### Browsing by Subject "Finite element method"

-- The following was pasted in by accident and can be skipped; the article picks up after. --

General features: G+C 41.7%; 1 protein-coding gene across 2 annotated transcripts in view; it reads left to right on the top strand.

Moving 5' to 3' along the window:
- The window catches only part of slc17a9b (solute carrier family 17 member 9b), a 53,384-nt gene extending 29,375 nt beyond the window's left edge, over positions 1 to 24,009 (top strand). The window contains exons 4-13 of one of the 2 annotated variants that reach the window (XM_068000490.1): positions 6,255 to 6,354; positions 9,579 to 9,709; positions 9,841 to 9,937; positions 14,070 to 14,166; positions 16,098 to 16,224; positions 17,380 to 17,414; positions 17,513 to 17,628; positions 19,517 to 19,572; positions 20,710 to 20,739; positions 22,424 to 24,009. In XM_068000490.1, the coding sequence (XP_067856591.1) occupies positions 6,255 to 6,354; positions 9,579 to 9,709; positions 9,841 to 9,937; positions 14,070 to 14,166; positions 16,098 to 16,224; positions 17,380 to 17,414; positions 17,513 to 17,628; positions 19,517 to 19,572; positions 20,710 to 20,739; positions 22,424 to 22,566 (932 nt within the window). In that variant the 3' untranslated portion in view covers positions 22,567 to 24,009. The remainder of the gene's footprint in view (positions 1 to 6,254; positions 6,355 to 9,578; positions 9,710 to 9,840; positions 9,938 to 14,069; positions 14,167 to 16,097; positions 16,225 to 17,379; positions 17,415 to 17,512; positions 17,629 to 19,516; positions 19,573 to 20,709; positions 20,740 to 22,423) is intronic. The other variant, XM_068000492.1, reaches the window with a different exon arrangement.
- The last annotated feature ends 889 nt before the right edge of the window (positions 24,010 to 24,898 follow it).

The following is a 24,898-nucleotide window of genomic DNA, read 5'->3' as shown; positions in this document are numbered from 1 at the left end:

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Item Analysis of the DPG method for the Poisson equation(University of Minnesota. Institute for Mathematics and Its Applications, 2010-10) Demkowicz, L.; Gopalakrishnan, JayadeepShow more Item Computational Multi-material Inverse Design of Soft Robotic Actuators via Nonlinear Functional Optimization(2023-08) Awasthi, ChaitanyaShow more The compliant nature of soft robotic actuators allows them to maneuver and interact with the environment in ways which are more adaptable and inherently safer compared to the traditional rigid body robots. However, this compliance makes it difficult to control their deformation as these actuators can potentially have infinite degrees of freedom. Controlling the deformation of a soft robotic actuator has potential applications in fields requiring precise control over the shape of the robot. Areas such as medical robotics can use the shape control of soft robots to gently treat aneurysms in humans or deliver medicines within the body, among other applications. However, given a known external loading, it is usually not possible to deform a soft robot into an arbitrary shape if it is fabricated using only a single material. Even if the robot is fabricated using multiple materials, there is a lack of "voxel-level" material tuning to allow for the generation of a soft robot that can take an arbitrary shape. A major contribution of this dissertation is the proposal of a new physics-based method for the computational design of soft hyperelastic robotic actuators to address this problem. The method takes as input an undeformed robot shape, a specified external load, and a user desired final shape. It then solves an inverse problem in design using nonlinear optimization subject to physics constraints. The nonlinear program is solved using a gradient-based interior-point method. Analytical gradients are computed for efficiency. The method outputs fields of material properties, at the level of individual voxels, which can be used to fabricate a soft robot. A body fabricated to match this material field is expected to deform into a user-desired shape, given the same external loading input. The inverse design method is tested for validity and robustness. The performance of the method is tested on several example cases in silico. Another key contribution of the present work is the development of an adaptive impedance controller that allows for a rigid robot (a single degree of freedom indenter) to safely interact with an unknown soft environment, such as a body tissue. The controller is mathematically proven to be asymptotically stable and the simulation results demonstrate the efficacy of the controller in achieving force tracking without the use of a force sensor. The results show that this force tracking is achieved through the asymptotic convergence of the estimated tissue parameters to the true tissue parameters.Show more Item A Computational Study of the I-35W Bridge Collapse(Center for Transportation Studies, University of Minnesota, 2009-10) Liao, Minmao; Okazaki, TaichiroShow more Reported evidence suggests that failure of gusset plates initiated the collapse of the I-35W Bridge in Minneapolis, Minnesota. The particular gusset plates were at a panel point designated as U10. Therefore, a computational study was conducted on the condition of the U10 gusset plates at the time of bridge collapse. The primary objectives of this study were: (1) to evaluate previous research and existing design methods for gusset plate connections; (2) to examine the mechanical condition of the U10 gusset plates at the time of the collapse; (3) to examine possible scenarios that led to the collapse of the entire bridge; and (4) to identify research needs to improve the design methods for gusset plate connections. The forces delivered to panel point U10 were reproduced using available information of the bridge. The truss forces were introduced to detailed nonlinear, three-dimensional finite element models to calculate stress and strain states of the gusset plates. The results indicate that substantial portions of the U10 gusset plates were yielded at the time of collapse, confirming earlier findings from federal and state investigations. Insufficient strength of the gusset plate, along with weight increase due to past deck reconstruction and construction material and equipment staged on the day of collapse, were identified as the main contributing factors to the substantial yielding. It is important to note that, even with the weight increase, the gusset plates would not have yielded substantially if the gusset plates had adequate thickness. The results also suggest that the interaction of compression and shear played an important role in the gusset plate failure and should be addressed in gusset plate design. This interaction is not well understood based on available research.Show more Item Development and Simulation Software for Modelling Pavement Response at Mn/ROAD(1994) Zhang, Zhonglan; Stolarski, Henryk K.; Newcomb, David E.Show more This report presents the development of simulation software for modelling dynamically loaded pavement response. The analysis is carried out by employing the finite element method and by integrating the resulting discrete equations of motion through the central difference method. The lower pavement layers (base, subbase and subgrade) are assumed to be elasto-plastic and are described by using the flow theory of plasticity. The mapped infinite elements are used instead of viscous boundaries to mitigate the wave reflection from the boundaries of the model. The predicted pavement responses are compared with the experimental results obtained by a Falling-Weight Deflectometer (FWD). Dowel bar load transfer mechanism is also analyzed.Show more Item Development of Improved Test Rolling Methods for Roadway(Minnesota Department of Transportation, 2008-02) Hambleton, J.; Drescher, AndrewShow more Test rolling is a quality assurance test in which penetration of the wheels of a heavy vehicle into subgrade soils is used as a measure of the adequacy of compaction. Current criteria for acceptable test roller penetration are empirical. Two theoretical approaches for modeling test rolling are developed. One is analytic and the other is numerical, based on the finite element code ABAQUS. Both approaches relate wheel penetration to wheel geometry, wheel load, and soil strength parameters (friction angle and cohesion). Elastic soil properties are included in the numerical simulations but play a secondary role. The models accommodate both rigid and flexible wheels. Homogeneous and layered soil structures are considered. Scaled laboratory tests support the theoretical predictions, although full validation requires execution of extensive full scale field testing. The models developed can be used to enhance interpretation of test rolling data and assess the effects of test roller modifications.Show more Item Effects of compressive and tensile fields on the load carrying capacity of headed anchors.(2011-02) Piccinin, RobertoShow more The results of research initiated in the early 1980s led to the replacement of plasticity-based design guidelines for the load-carrying capacity (concrete breakout) of headed anchors embedded in concrete with those developed using fracture mechanics. While provisions are available in the design codes that account for the presence of tensile fields causing concrete cracking, no provisions are available for anchors embedded in prestressed concrete. This thesis presents the results of linear and nonlinear elastic fracture mechanics analyses of the progressive failure of headed anchors embedded in a concrete matrix under compressive or tensile prestress. In addition, and because of the complete lack of experimental evidence, the results of a relatively large experimental investigation of the behavior of headed anchors embedded in compressively prestressed concrete are presented. Discrete crack finite element models and experiments predict an increase (decrease) in load-carrying capacity and post-peak dissipated energy with increasing compressive (tensile) prestress for all the embedment depths investigated. For extremely shallow cases, in which the embedment depth is less than the (typical) maximum aggregate size of concrete, it is shown that deterministic continuum-based models are not applicable. Overall, the results show that there is very little difference between the linear elastic and nonlinear elastic fracture mechanics approaches, this implying that the concrete breakout strength is governed by the strongest possible size effect. In addition to providing analytical support to the existing design approaches for the capacity of headed anchors embedded in cracked concrete (under tension), the present work provides an experimentally and analytically based preliminary easy-to-use design formula for the concrete breakout capacity of headed anchors in compressively prestressed concrete.Show more Item Electrostatic Assist of Liquid Transfer in Printing Processes(2018-07) Huang, Chung-HsuanShow more Printing processes are being explored for the large-scale manufacture of electronic de- vices. Transfer of liquid from one surface to another plays a key role in most printing processes. During liquid transfer, a liquid bridge is formed and then undergoes sig- nificant extensional motion. Incomplete liquid transfer can produce defects that can be detrimental to device operation. One important printing process is gravure, which involves transfer of liquid from micron-scale cavities at high speeds. Electric fields are sometimes used to enhance liquid transfer, a technique known as electrostatic assist (ESA). However, its underlying physical mechanisms remain a mystery. This thesis uses a combination of theory and experiment to understand the fundamental mechanisms by which electrostatic forces influence liquid transfer. Liquid transfer without electric fields and cavities must be understood before study- ing the mechanism of ESA. We develop one-dimensional (1D) slender-jet and two- dimensional (2D) axisymmetric models of this phenomenon and compare the resulting predictions with previously published experimental data. At relatively low stretching speeds, predictions from both models of the amount of liquid transferred agree well with the experimental data. When the stretching speed is high enough, the models predict that each surface receives half the liquid, in agreement with experimental observations. For intermediate values of the stretching speed, predictions from each model can deviate substantially from the experimental data, which we speculate is due to the influence of surface defects that are not included in the models. The 1D and 2D model are modified to include electrostatic effects. The liquid be- haves like a perfect (non-conducting), or leaky dielectric (poorly conducting) material. The liquid is confined between two plates, with the top plate having a constant electro- static potential while the bottom plate is grounded. For perfect dielectrics, application of an electric field enhances liquid transfer to the more wettable surface because it slows the surface-tension-driven breakup of the bridge, thereby allowing more time for the con- tact line to retract on the less-wettable surface. For leaky dielectrics, application of an electric field can augment or oppose the influence of wettability differences, depending on the direction of the electric field and the sign of the interfacial charge. Experimental results confirm the enhancement of the amount of liquid transferred when the electric field is present, and the measured values are in good agreement with the predictions of the 1D perfect dielectric model. When one of the plate is replaced by a cavity, the presence of the cavity causes the contact line on the cavity wall to effectively pin and inhibits the liquid transfer. For perfect dielectrics, application of an electric field unpins the contact line on the cavity and leads to improvement of cavity emptying. For the leaky dielectrics, the presence of the surface charge does not further improve liquid transfer because of nearly zero electric tangential stress near the contact line on each surface.Show more Item Hybridizable discontinuous Galerkin method for nonlinear elasticity(2017-11) SHEN, JIGUANGShow more Hybridizable discontinuous Galerkin method for nonlinear elasticityShow more Item Liquid-film coating on rotating discrete objects(2018-01) Li, WeihuaShow more The flow of liquid films on discrete objects is encountered in coating processes for a wide range of products such as biomedical devices, automobiles, and food. Describing the shape of liquid films as they flow over discrete objects is a challenging task due to the large number of forces at play. These include gravitational, inertial, viscous, surface-tension, and centrifugal forces, and the complex interplay among them may lead to the growth of instabilities that degrade the quality of the final product. Motivated by the need to improve fundamental understanding of coating flows on discrete objects, we pick cylinders that rotate about their horizontal axes as model discrete objects and investigate four model problems highly relevant to industrial coating processes for rotating discrete objects. In each model problem, the interplay among all the forces is systematically examined to reveal the critical conditions for which a smooth coating can be obtained. For coating of surfactant-laden liquids on rotating cylinders, we applied lubrication theory to derive coupled nonlinear evolution equations to describe the variation of the film thickness and surfactant concentration as a function of time, the angular coordinate, and the axial coordinate. In the absence of gravitational effects, linear stability analysis reveals that surfactant-induced Marangoni stresses suppress the growth rate of instabilities driven by centrifugal effects and hinder the leveling of perturbations to the film thickness in both the angular and axial directions. When gravitational effects are present, Marangoni stresses lower the critical rotation rate needed to cause a liquid lobe to form and rotate in the angular direction. These stresses also lead to faster damping of this lobe, giving rise to a more axisymmetric coating. With the growth of axial instabilities at long times, Marangoni stresses significantly weaken the stabilizing effect of surface-tension forces, which are found to be responsible for keeping the coating axially uniform in a stable speed window. In addition, Marangoni stresses tend to reduce the spacing between droplets that form at low rotation rates, and suppress the growth rate of rings that form at high rotation grates. Flow visualization experiments yield observations that are qualitatively consistent with our simulation results. For cylinders with complex surface geometries (i.e., topographically patterned cylinders and elliptical cylinders), the Galerkin finite-element method is used to solve the Stokes equations, augmented with a term accounting for centrifugal forces, in a rotating frame of reference. For rapidly rotating cylinders where gravitational forces are negligible, surface-tension forces tend to drive liquid to the low-surface-curvature areas (e.g., pattern troughs) leading to the formation of liquid pools, while centrifugal forces tend to drive liquid in the opposite direction, giving rise to liquid droplets. The number of droplets or pools at steady state depends on the rotation rate, strength of surface tension, pattern frequency, and cylinder aspect ratio. When gravitational forces become significant, it is possible to obtain a coating that closely conforms to the cylinder surface in the patterned-cylinder case. With an increase in the pattern amplitude, recirculation regions start to form inside the troughs, which may strongly influence mixing, mass transport, and heat transport. These reciprocation regions can appear and vanish as the cylinder rotates due to the variation of gravitational forces around the cylinder surface. In the elliptical-cylinder case, simulation results show that smaller aspect ratio corresponds to less liquid that can be supported on the cylinder and also larger gradients in film thickness. A suitably chosen time-dependent rotation rate can greatly improve coating smoothness relative to the constant-rotation-rate case. For cylinders with sufficiently small aspect ratio, film rupture and liquid shedding may occur over the cylinder tips, so simultaneous drying and rotation along with the introduction of Marangoni stresses will likely be especially important for obtaining a smooth coating.Show more Item Load Rating Assessment of Three Slab-Span Bridges Over Shingle Creek(Minnesota Department of Transportation, 2022-08) Hill, Kendall A.; Dymond, Benjamin Z.; Hedegaard, Brock D.; Linderman, Lauren E.Show more Three slab-span bridges crossing Shingle Creek in Brooklyn Center, Minnesota, have poor American Association of State Highway and Transportation Officials (AASHTO) load rating factors for certain truck configurations. Characterization of load distribution is useful for determining the load rating of bridges, but results in the literature have shown that the AASHTO code results in conservative load rating factors. The focus of this study was to determine if the load rating of the three concrete slab-span bridges was conservative and could be improved using results from live load testing and finite element analysis. Field testing used a suite of instrumentation that included displacement transducers, strain gauges, accelerometers, and tiltmeters. A three-dimensional solid-element finite element model was used to determine an expected range of behaviors and corroborate the field data regarding how load distributed when placed near and away from a barrier. In addition, a method for developing a simple plate model of slab span bridges was developed considering in-situ material properties and effects of secondary elements such as barriers. Results indicated that the AASHTO load rating was conservative, and an improved rating factor could be obtained considering the field test data and computational modeling results.Show more Item Mechanistic Modeling of Unbonded Concrete Overlay Pavements(Minnesota Department of Transportation, 2012-01) Ballarini, Roberto; Liao, MinmaoShow more An unbonded concrete overlay (UBCO) system is a Portland cement concrete (PCC) overlay that is separated from an existing PCC pavement by an asphalt concrete (AC) interlayer. Current UBCO design procedures are based on empirical equations or highly simplified mechanistic models. To overcome the limitations, fracture mechanics concepts, specifically the finite element method-based cohesive zone model (CZM), are introduced in this research as a new paradigm for analyzing UBCOs with the ultimate goal of establishing a more rational design procedure. To illustrate the advantages of a fracture mechanics-based approach to design, specific attention is paid to but one type of failure associated with pavement structures: reflection cracking. The design against reflection cracking approach relies on a load-carrying capacity equivalency between the designed UBCO and a reference newly designed single layer PCC pavement. An illustrative fracture mechanics-based design procedure for UBCOs is developed and proposed by a large number of crack propagation simulations of both the UBCO composite and the reference single layer pavement. Preliminary comparisons of the results with field observations suggest that the fracture mechanics paradigm offers promise for improved design of UBCOs against reflection cracking and other potential loading conditions that could be analyzed using nonlinear fracture mechanics models. It is recommended that an experimental program be established to assess the accuracy of the model predictions, and additional experiments and three-dimensional fracture mechanics simulations be considered to provide additional insights as to whether UBCOs can be “thinned-up”.Show more Item Model reduction framework in space and time for the Generalized single step single solve family of algorithms(2017-11) Deokar, RohitShow more This thesis presents the developments in the field of model order reduction framework in space and time for the Generalized single step single solve (GSSSS) family of algorithms. The GSSSS framework has been developed in the past two decades as a unified theory encompassing all the computationally competitive time integration schemes for first and second order systems over the past 50 years. Using the underlying versatility of the GSSSS framework, a novel model order reduction procedure in space is proposed to eliminate spurious high frequency participation in dynamical systems. Spurious high frequency participation are vestiges of numerical discretization and often pose serious numerical issues degrading solution accuracy. Numerically dissipative schemes which were originally proposed to deal with these high frequency participation lose energy over time and damp out the physics in the system. The proposed method for elimination of high frequency participation deals with this very problem by combining the advantages of the energy conserving and numerically dissipative algorithms through projection techniques. The DAE (iIntegration) framework which was recently proposed, extends the GSSSS family of algorithms to constrained mechanical systems (DAEs) while preserving the optimal properties that are desired from time integration schemes. This thesis extends the proposed model reduction methodology in space to the GSSSS DAE framework thereby reducing the computational complexity which can otherwise be daunting for constrained subdomain systems with subcycling. In addition, the so called "Finite element in time" framework for the GSSSS family of algorithms is developed using the weighted residual methodology. Based on the finite element in time methodology, a novel general purpose a posteriori error estimator for first and second order systems under the umbrella of GSSSS family of algorithms is proposed to foster adaptive time stepping. The applicability of the proposed estimator to several existing time integration algorithms including the well known schemes like the Newmark method, HHT-Alpha, Classical midpoint rule, Crank Nicolson and in addition, new algorithms and designs as well is demonstrated with single and multi-degree of freedom, linear and nonlinear dynamical problems. Lastly, model reduction in space and time through the so called staggered space-time MOR procedure is proposed which aims at refining the discretizations in space while employing a reduced dimension in time. Conversely, a reduced dimension in space is used to improve the discretization in time and the process is performed in an iterative fashionShow more Item Modeling and control of cadmium zinc telluride grown via an electro-dynamic gradient freeze furnace.(2007-12) Lun, Lisa SanShow more In this thesis, numerical models are used to study the effect of novel processing methods to grow bulk, single crystal cadmium zinc telluride (CZT) in a vertical Bridgman (VB) furnace. Additionally, we investigate new mathematical algorithms for improved solving capability of equations that describe such crystal growth systems. A two-dimensional crystal growth model for the simulation of bulk crystal growth in a VB system is presented. This model consists of conservation equations for coupled continuum level transport of heat, mass, and momentum. Thermodynamic relations associated with phase change are also included. The Galerkin finite element method is used to discretize the spatial portion of the governing equations. The resulting sets of nonlinear algebraic equations are solved using Newton's method. Novel processing methods that are not practical to attempt in experiments are investigated using numerical modeling. A two-dimensional, planar, crystal growth model is used to explore the effect of ampoule tilting on zinc segregation in a CZT crystal. Tilting is shown to improve lateral segregation. We also analyze the use of closed-loop control to improve the macroscopic melt-crystal interface shape during growth by changing the furnace temperature gradient. Targeted closed-loop control on the temperature gradient adjacent to the solid only gave the best results and unexpectedly produced a favorable convex shape. A multi-scale crystal growth model is developed by coupling pre-existing codes, one which specializes in modeling the complex crystal growth process and the other which specializes in modeling the heat transfer effects in a furnace. Previously, a coupling algorithm based on the Gauss-Seidel method was used but it converged unreliably [136, 196]. Here, we use an Approximate Block Newton approach where we approximate Newton's method used to solve the two separate models as if they were one monolithic model. A Schur complement formulation is employed to solve the free-boundary problem associated with melt crystal growth systems. With this form, the difficult interface location part of the problem is mapped away from the equations governing transport. We assess the behavior of this method using two-dimensional simulations, but the goal is to improve solvability of three-dimensional problems.Show more Item Modeling and Monitoring the Long-Term Behavior of Post-Tensioned Concrete Bridges(Minnesota Department of Transportation, 2014-11) French, Catherine E.W.; Shield, Carol K.; Hedegaard, Brock D.Show more The time-dependent and temperature-dependent behavior of post-tensioned concrete bridges were investigated through a case study of the St. Anthony Falls Bridge, consisting of laboratory testing of concrete time-dependent behaviors (i.e., creep and shrinkage), examination of data from the in situ instrumented bridge, and time-dependent finite element models. Laboratory results for creep and shrinkage were measured for 3.5 years after casting, and the data were best predicted by the 1978 CEB/FIP Model Code provisions. To compare the in situ readings to constant-temperature finite element models, the time-dependent behavior was extracted from the measurements using linear regression. The creep and shrinkage rates of the in situ bridge were found to depend on temperature. An adjusted age using the Arrhenius equation was used to account for the interactions between temperature and time-dependent behavior in the measured data. Results from the time-dependent finite element models incorporating the full construction sequence revealed that the 1990 CEB/FIP Model Code and ACI-209 models best predicted the in situ behavior. Finite element analysis also revealed that problems associated with excessive deflections or development of tension over the lifetime of the bridge would be unlikely. The interactions between temperature and time-dependent behavior were further investigated using a simplified finite element model, which indicated that vertical deflections and stresses can be affected by the cyclic application of thermal gradients. The findings from this study were used to develop an anomaly detection routine for the linear potentiometer data, which was successfully used to identify short-term and long-term artificial anomalies in the data.Show more Item Modeling of Concentrated High Intensity Electric Field (CHIEF) and Its Comparison with Other Non-thermal Liquid Food Pasteurization Technologies(2015-12) Peng, PengShow more Non-thermal preservations of food have received rising attention due to the increase concern of environmental sustainability and the demand of safer food with improved nutritional functionalities. High pressure and electric field treatment are two non-thermal food treatment strategies that have been widely studied. Some representatives of non-thermal technologies that utilize high-pressure and electric field to pasteurize food products include High hydrostatic pressure (HHP), high-pressure homogenization (HPH), and pulsed electric field (PEF). These non-thermal technologies, together with concentrated high intensity electric field (CHIEF) are studied and compared in this thesis research. This study used finite element (FEM) and computational fluid dynamics (CFD) methods to model and simulate the fluid flow, electric field distribution and temperature rise in CHIEF reactor. The simulation was confirmed to be valid by comparing it with experimental results. The model built in this study showed that the performance of CHIEF system was influenced by a set of intrinsic and extrinsic parameters. This model could be used to control and set variables in further optimization of the CHIEF system. Each of the non-thermal technologies discussed in this study has its advantages and unique field of use. HHP, dynamic high-pressure treatment and PEF are relatively mature technologies, while CHIEF system is an innovative and promising non-thermal method that can potentially be used as alternative to PEF.Show more Item Plastic analysis of processes involving material-object interaction.(2010-06) Hambleton, James PaulShow more The dissertation presents theoretical models for processes involving continuous failure and displacement of material via contact with a rigid object. Focus is mainly on processes relating to material-wheel interaction, which are central in a number of engineering applications (e.g., vehicle mobility and metal rolling). The analysis considers indentation, transient rolling, and steady-state rolling on an elastic-perfectly plastic or a rigid-perfectly plastic cohesive-frictional material. Mechanics-based models are developed using two separate approaches. The first is based on comprehensive numerical simulation using the Finite Element Method (FEM), which enables rigorous analysis of the three-dimensional deformation occurring for narrow wheels. The second approach is analytic and formulated by considering the entire process of deformation as a sequence of incipient plastic flow problems. Using the theoretical models, the relationships between dimensionless variables are quantitatively assessed. It is further shown that the predictions display reasonable agreement with experimental data from two types of small-scale indentation and rolling tests: one aimed at measuring the force-penetration relationship for indenting and rolling wheels and the second type concentrated on measuring the incremental displacement field at wheel midplane using Particle Image Velocimetry (PIV). The models and experiments provide insights into how indentation and rolling processes are influenced by three-dimensional effects, non-associativity, localization, and the presence of displaced material.Show more Item A review of unified a posteriori finite element error control(University of Minnesota. Institute for Mathematics and Its Applications, 2010-10) Carstensen, C.; Eigel, M.; Löbhard, C.; Hoppe, Ronald H.W.Show more Item Stretching and slipping liquid bridges: liquid transfer in industrial printing.(2011-08) Dodds, ShawnShow more Liquid bridges with moving contact lines are found in a variety of settings, such as capillary feeders and high-speed printing processes. Despite this relevance, studies on liquid bridges often assume that the contact lines remain pinned in place during stretching. While this may be the case for some applications, contact line motion is \emph{desirable} in printing processes so that the amount of liquid transferred can be maximized. In this thesis we study several model problems to improve our understanding of how moving contact lines alter the dynamics of liquid bridges. We use the finite element method to study the stretching of a liquid bridge between either two flat plates or a flat plate and a cavity. For axisymmetric bridges we find that while the wettability of the two surfaces is a key factor in controlling liquid transfer between two flat plates, the presence of a cavity leads to fundamentally different bridge dynamics. This is due to the pinning of the contact line on the cavity wall, which leads to a decrease in the amount of liquid transferred to the flat plate. We find that the presence of inertia aids in cavity emptying by forcing the interface further into the cavity. However, this increase in emptying can be offset by an increased tendency for the production of satellite drops as the flat plate is made more wettable. To study non-axisymmetric flows we solve the Navier-Stokes equations in three dimensions. We find that when the stretching motion is asymmetric the liquid remains evenly distributed after breakup, so long as the two plates are not accelerating relative to each other. If the bridge shape is not initially cylindrical we find that the ability of the bridge to maintain its initial shape after breakup depends on the friction between the contact line and the solid. Finally, we use flow visualization to observe the stretching of liquid bridges both with and without small air bubbles. We find that while the breakup of wetting fluids between two identical surfaces is symmetric about the bridge midpoint, contact line pinning breaks this symmetry at slow stretching speeds for nonwetting fluids. We exploit this observation to force the bubbles selectively toward the least hydrophillic plate confining the bridge.Show more Item Wakota Bridge Thermal Monitoring Program Part I: Analysis and Monitoring Plan(Minnesota Department of Transportation, 2013-05) Scheevel, Christopher J.; Morris, Krista M.; Schultz, Arturo E.Show more In this work, a common refined design method is evaluated with respect to a recently constructed bridge. Two finite element models of the Wakota Bridge in South St. Paul, Minnesota, were produced, one using a design level program (SAP2000) and the other using a research level program (ABAQUS). These models were verified with respect to each other using linearly elastic materials and were found to behave similarly. After this verification, an arbitrary temperature load was applied to each model and the refined design method was evaluated for accuracy of reduced section properties with respect to the more descriptive progressive cracking solution simulated by ABAQUS. The refined design method was employed using two, four, and six stiffness segments at which stiffness is evaluated along the height of the pier walls. It was seen that accuracy increased as the number of stiffness segments increased and that four segments seemed to balance accuracy and time-commitment by the engineer adequately. A staged construction model of the Wakota Bridge was also built, using the design level program, which incorporates all time-dependent effects of the construction sequence as well as locked-in forces. A pile analysis was performed and appropriate rotational springs were found for Foundations 2 and 3. A simplified method for the determination of the rotational springs is discussed, and a range of effective lengths was found for use with this procedure. The staged construction model is used for field data correlation in Part two of this report. The staged construction model was also used to evaluate the different design options as described in the AASHTO LRFD. The two options given for accounting for reduced section properties were evaluated and compared. The refined analysis option and gross section option were compared for the Wakota Bridge and are shown to correlate to within about 10%. The two temperature application methods (Procedure A and B in the AASHTO LRFD) were also compared. As expected, Procedure B produced much larger design moments than that of Procedure A.Show more Item Wakota Bridge Thermal Monitoring Program Part II: Data Analysis and Model Comparison(Minnesota Department of Transportation, 2013-05) Morris, Krista M.; Schultz, Arturo E.Show more In this work, a common refined design method is evaluated with respect to a recently constructed bridge. Two finite element models of the Wakota Bridge in South St. Paul, Minnesota were produced using a design level program (SAP2000). These models were analyzed and their results compared to the data collected from the bridge. The second half of this study concerned the comparison of the collected field data with the values produced by evaluating the design-level finite element models previously created in Phase I of the project, and calibrating these models to provide an accurate prediction of the future behavior of the bridge. This was done by calculating changes in axial force and moment from strain data collected from the Wakota Bridge and changing various parameters within the design level model (DLM) in order to calibrate the models to the field data. The model using the refined design method was shown to correlate to the superstructure field data to within 2 percent, while between 13 percent and 35 percent correlation was seen between the model deploying the gross section method and the field data. The pier behavior predicted by the two models showed much less correlation to the field data. After calibration, it was possible to predict the general trend of the pier behavior, but the values of changes in moment did not correspond to the field data. This was especially true in Pier 4. Further consideration of the model parameters is necessary to fully calibrate the models. The two temperature application methods (Procedure A and B in the AASHTO LRFD) were also compared. The internal concrete temperature ranges measured in the field were much closer to the range specified in Procedure A.Show more